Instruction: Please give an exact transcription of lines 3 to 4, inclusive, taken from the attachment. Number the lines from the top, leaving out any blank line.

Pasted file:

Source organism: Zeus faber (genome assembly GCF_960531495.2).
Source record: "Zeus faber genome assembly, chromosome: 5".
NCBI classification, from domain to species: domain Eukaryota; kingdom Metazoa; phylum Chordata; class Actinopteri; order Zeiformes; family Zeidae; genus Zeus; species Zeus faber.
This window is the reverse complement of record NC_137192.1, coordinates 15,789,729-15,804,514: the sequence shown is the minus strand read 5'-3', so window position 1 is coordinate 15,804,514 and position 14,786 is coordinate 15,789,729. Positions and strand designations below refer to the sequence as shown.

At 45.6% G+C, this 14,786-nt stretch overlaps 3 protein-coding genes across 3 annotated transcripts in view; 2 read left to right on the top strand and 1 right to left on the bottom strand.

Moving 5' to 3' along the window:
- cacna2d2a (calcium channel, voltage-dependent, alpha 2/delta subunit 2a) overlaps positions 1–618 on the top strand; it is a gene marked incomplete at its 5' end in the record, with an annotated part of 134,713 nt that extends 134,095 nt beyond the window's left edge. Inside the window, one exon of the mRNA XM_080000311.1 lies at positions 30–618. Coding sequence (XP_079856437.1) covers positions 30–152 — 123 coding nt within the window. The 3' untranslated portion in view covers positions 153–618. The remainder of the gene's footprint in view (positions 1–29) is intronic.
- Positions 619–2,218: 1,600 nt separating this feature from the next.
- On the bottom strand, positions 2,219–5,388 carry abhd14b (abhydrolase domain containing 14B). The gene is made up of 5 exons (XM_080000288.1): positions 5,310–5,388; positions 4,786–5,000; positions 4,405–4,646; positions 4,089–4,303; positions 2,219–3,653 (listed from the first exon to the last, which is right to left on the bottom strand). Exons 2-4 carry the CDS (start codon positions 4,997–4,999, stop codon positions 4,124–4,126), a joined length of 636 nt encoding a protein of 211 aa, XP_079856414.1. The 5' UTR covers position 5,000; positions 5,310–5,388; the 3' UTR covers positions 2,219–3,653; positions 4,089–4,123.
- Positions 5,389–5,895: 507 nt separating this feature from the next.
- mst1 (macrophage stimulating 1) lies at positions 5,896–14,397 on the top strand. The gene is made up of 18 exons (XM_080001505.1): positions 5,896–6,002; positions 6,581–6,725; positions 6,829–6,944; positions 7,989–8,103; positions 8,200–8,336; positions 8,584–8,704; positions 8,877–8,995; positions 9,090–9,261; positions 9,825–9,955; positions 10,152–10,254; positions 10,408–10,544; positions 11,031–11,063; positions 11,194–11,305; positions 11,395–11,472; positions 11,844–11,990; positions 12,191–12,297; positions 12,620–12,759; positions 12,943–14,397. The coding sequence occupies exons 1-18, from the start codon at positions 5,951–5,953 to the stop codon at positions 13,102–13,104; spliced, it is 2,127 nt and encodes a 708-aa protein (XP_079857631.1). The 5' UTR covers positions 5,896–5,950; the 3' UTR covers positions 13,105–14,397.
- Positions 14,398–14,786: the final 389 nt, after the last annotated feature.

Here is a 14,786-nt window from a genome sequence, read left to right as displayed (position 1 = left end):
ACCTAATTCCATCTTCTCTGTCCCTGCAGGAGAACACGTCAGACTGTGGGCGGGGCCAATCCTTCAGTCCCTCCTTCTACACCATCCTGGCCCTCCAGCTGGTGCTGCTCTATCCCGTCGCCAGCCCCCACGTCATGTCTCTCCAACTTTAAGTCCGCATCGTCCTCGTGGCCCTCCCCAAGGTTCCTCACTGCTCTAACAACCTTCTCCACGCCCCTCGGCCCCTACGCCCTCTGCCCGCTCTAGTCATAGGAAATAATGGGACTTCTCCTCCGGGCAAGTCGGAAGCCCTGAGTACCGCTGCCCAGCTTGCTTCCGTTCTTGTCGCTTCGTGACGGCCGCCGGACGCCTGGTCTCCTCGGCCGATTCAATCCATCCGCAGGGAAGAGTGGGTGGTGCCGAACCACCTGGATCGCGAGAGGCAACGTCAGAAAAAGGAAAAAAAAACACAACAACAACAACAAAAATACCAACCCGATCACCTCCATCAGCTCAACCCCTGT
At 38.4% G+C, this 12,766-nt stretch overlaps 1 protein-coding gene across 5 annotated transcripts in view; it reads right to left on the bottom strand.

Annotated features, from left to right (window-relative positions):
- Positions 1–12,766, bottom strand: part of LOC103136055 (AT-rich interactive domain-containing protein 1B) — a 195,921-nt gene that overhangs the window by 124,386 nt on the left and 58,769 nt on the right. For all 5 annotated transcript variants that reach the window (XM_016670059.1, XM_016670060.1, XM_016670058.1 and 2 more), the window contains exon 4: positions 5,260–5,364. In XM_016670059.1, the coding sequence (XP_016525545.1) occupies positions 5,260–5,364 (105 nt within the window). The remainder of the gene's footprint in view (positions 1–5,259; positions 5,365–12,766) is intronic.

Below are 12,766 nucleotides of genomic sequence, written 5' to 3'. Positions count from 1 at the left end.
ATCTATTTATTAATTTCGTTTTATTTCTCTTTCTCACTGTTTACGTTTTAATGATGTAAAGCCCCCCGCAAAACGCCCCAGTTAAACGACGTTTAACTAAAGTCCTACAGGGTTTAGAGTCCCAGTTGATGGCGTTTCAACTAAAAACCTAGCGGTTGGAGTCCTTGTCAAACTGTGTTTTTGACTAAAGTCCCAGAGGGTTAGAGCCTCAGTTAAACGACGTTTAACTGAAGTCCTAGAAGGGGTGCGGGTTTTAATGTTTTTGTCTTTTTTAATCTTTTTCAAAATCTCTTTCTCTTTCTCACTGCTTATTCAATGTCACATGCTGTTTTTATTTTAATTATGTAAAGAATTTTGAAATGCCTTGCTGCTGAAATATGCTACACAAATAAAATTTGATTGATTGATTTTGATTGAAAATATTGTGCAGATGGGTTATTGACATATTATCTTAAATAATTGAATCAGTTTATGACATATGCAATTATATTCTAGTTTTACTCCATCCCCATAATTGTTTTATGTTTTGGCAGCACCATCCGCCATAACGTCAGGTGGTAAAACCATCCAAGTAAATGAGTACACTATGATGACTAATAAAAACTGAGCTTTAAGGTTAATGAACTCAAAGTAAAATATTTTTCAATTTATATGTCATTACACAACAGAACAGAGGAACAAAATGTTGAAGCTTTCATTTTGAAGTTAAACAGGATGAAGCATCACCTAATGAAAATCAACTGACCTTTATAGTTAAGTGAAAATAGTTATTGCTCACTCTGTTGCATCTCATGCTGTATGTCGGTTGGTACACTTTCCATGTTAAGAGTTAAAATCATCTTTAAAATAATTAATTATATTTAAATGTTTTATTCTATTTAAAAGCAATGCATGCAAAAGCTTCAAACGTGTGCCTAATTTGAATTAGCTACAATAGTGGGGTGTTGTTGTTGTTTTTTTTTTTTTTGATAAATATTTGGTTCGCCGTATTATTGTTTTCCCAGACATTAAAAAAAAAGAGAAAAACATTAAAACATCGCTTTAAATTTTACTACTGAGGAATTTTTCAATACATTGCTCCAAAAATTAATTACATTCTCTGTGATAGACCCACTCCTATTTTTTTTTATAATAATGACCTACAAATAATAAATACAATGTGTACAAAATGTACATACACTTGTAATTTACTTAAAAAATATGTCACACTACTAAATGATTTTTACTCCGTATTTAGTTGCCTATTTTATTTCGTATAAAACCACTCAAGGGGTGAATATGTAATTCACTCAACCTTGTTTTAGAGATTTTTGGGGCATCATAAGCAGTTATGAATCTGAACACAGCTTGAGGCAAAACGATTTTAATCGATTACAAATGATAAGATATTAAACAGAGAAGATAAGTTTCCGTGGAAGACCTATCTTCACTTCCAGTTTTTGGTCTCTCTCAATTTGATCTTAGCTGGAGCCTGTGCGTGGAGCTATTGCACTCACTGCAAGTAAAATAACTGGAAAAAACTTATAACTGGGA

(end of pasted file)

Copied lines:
NCBI classification, from domain to species: domain Eukaryota; kingdom Metazoa; phylum Chordata; class Actinopteri; order Zeiformes; family Zeidae; genus Zeus; species Zeus faber.
This window is the reverse complement of record NC_137192.1, coordinates 15,789,729-15,804,514: the sequence shown is the minus strand read 5'-3', so window position 1 is coordinate 15,804,514 and position 14,786 is coordinate 15,789,729. Positions and strand designations below refer to the sequence as shown.